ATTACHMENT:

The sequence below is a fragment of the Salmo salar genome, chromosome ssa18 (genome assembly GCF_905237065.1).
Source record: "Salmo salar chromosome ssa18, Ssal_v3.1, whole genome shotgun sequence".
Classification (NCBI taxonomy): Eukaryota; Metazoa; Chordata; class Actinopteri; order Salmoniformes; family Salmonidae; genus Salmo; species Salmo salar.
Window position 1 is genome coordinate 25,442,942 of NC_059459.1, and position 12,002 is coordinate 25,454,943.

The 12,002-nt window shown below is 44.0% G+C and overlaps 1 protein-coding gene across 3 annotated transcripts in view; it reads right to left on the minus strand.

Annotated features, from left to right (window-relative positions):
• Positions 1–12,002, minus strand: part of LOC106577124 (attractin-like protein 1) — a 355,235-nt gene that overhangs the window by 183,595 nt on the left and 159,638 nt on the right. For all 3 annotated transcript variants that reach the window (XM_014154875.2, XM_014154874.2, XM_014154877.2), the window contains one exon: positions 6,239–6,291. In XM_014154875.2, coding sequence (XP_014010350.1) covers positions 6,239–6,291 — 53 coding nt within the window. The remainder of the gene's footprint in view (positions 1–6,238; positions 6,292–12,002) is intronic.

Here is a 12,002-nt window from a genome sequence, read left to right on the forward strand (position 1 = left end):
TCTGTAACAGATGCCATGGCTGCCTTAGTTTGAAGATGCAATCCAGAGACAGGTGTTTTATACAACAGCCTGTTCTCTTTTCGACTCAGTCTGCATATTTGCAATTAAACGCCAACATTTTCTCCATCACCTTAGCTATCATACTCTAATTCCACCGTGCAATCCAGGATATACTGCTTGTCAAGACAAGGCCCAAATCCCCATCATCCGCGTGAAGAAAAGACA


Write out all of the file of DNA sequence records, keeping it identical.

The sequence below is a fragment of the Salmo salar genome, chromosome ssa18 (genome assembly GCF_905237065.1).
Source record: "Salmo salar chromosome ssa18, Ssal_v3.1, whole genome shotgun sequence".
Classification (NCBI taxonomy): Eukaryota; Metazoa; Chordata; class Actinopteri; order Salmoniformes; family Salmonidae; genus Salmo; species Salmo salar.
Window position 1 is genome coordinate 25,442,942 of NC_059459.1, and position 12,002 is coordinate 25,454,943.

The 12,002-nt window shown below is 44.0% G+C and overlaps 1 protein-coding gene across 3 annotated transcripts in view; it reads right to left on the minus strand.

Annotated features, from left to right (window-relative positions):
• Positions 1–12,002, minus strand: part of LOC106577124 (attractin-like protein 1) — a 355,235-nt gene that overhangs the window by 183,595 nt on the left and 159,638 nt on the right. For all 3 annotated transcript variants that reach the window (XM_014154875.2, XM_014154874.2, XM_014154877.2), the window contains one exon: positions 6,239–6,291. In XM_014154875.2, coding sequence (XP_014010350.1) covers positions 6,239–6,291 — 53 coding nt within the window. The remainder of the gene's footprint in view (positions 1–6,238; positions 6,292–12,002) is intronic.

Here is a 12,002-nt window from a genome sequence, read left to right on the forward strand (position 1 = left end):
TCTGTAACAGATGCCATGGCTGCCTTAGTTTGAAGATGCAATCCAGAGACAGGTGTTTTATACAACAGCCTGTTCTCTTTTCGACTCAGTCTGCATATTTGCAATTAAACGCCAACATTTTCTCCATCACCTTAGCTATCATACTCTAATTCCACCGTGCAATCCAGGATATACTGCTTGTCAAGACAAGGCCCAAATCCCCATCATCCGCGTGAAGAAAAGACA